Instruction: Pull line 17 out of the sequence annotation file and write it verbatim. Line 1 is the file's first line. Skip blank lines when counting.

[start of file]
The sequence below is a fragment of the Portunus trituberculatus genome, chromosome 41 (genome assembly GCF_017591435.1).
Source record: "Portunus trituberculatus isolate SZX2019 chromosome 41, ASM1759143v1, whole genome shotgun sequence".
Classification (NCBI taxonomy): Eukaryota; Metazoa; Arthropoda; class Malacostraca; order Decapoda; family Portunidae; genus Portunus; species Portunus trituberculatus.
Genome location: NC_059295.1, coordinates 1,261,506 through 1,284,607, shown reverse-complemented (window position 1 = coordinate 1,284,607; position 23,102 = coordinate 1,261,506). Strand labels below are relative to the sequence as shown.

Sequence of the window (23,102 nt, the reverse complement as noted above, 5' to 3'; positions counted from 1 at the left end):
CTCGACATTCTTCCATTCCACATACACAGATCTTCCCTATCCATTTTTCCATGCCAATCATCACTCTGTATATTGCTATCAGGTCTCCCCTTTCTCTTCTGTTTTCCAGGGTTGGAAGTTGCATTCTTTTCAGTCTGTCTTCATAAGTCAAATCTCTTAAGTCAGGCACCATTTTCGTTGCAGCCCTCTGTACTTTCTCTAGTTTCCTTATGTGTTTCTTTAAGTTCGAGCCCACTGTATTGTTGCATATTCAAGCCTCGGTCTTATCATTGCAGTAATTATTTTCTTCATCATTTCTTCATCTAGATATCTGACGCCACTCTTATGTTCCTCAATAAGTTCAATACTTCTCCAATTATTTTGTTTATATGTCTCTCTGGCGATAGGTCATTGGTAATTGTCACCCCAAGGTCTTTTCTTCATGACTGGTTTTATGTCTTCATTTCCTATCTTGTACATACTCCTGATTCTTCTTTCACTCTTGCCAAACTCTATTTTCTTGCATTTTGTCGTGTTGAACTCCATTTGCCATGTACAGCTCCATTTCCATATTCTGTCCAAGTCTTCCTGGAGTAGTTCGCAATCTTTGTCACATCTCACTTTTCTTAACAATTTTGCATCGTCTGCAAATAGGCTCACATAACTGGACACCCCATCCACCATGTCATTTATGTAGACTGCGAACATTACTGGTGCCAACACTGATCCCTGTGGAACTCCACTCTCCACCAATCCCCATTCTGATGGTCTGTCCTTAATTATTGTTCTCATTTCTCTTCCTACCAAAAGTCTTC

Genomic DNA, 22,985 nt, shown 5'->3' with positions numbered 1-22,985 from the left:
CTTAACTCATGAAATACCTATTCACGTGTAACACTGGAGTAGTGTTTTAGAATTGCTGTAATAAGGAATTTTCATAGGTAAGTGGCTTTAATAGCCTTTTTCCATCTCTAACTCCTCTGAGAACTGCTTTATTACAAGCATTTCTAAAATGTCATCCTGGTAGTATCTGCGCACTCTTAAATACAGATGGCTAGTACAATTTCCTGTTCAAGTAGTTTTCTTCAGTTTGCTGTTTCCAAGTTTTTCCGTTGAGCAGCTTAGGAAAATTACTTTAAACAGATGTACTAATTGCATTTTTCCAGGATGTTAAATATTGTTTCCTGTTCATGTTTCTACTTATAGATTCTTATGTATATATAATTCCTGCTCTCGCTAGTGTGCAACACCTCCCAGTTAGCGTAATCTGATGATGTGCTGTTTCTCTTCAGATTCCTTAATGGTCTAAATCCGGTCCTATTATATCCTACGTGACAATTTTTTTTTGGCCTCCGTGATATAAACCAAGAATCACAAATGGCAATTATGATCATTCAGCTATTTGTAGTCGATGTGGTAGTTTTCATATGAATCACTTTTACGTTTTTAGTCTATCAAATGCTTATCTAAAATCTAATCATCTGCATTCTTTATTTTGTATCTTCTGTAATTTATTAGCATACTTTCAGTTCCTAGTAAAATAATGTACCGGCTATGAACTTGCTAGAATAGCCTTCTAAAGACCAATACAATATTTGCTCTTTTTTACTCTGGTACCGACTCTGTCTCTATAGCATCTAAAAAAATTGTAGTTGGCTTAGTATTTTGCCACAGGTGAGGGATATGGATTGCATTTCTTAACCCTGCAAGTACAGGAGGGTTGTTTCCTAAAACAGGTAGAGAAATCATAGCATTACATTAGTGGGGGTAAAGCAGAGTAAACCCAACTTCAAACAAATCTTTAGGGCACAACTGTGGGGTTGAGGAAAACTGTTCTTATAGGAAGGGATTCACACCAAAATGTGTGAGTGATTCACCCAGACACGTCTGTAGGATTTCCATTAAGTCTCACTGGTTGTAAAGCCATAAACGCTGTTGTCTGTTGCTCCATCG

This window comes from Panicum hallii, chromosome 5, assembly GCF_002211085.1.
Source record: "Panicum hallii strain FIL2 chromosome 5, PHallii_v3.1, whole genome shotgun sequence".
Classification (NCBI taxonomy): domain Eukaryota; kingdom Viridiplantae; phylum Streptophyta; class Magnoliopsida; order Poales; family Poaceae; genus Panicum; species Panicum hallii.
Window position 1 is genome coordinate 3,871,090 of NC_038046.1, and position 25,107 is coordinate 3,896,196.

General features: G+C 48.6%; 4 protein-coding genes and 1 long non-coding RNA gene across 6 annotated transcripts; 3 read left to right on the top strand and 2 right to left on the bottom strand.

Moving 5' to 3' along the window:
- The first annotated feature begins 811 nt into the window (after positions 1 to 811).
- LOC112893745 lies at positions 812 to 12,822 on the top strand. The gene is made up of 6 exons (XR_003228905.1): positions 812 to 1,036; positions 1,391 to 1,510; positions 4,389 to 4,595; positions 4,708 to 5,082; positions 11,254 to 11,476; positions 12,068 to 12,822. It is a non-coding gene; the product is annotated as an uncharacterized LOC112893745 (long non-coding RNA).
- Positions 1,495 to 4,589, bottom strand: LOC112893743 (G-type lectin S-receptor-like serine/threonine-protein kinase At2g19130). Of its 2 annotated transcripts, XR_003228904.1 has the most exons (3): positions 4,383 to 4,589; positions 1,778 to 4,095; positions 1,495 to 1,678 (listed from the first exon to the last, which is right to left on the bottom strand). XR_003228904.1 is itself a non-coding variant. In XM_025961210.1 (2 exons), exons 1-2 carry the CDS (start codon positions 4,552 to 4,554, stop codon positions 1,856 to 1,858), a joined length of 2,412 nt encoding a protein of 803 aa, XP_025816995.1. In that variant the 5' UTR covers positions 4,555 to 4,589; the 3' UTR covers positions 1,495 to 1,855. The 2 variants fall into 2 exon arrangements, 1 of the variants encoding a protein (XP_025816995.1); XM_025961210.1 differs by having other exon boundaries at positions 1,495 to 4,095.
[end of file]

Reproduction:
- Positions 1,495 to 4,589, bottom strand: LOC112893743 (G-type lectin S-receptor-like serine/threonine-protein kinase At2g19130). Of its 2 annotated transcripts, XR_003228904.1 has the most exons (3): positions 4,383 to 4,589; positions 1,778 to 4,095; positions 1,495 to 1,678 (listed from the first exon to the last, which is right to left on the bottom strand). XR_003228904.1 is itself a non-coding variant. In XM_025961210.1 (2 exons), exons 1-2 carry the CDS (start codon positions 4,552 to 4,554, stop codon positions 1,856 to 1,858), a joined length of 2,412 nt encoding a protein of 803 aa, XP_025816995.1. In that variant the 5' UTR covers positions 4,555 to 4,589; the 3' UTR covers positions 1,495 to 1,855. The 2 variants fall into 2 exon arrangements, 1 of the variants encoding a protein (XP_025816995.1); XM_025961210.1 differs by having other exon boundaries at positions 1,495 to 4,095.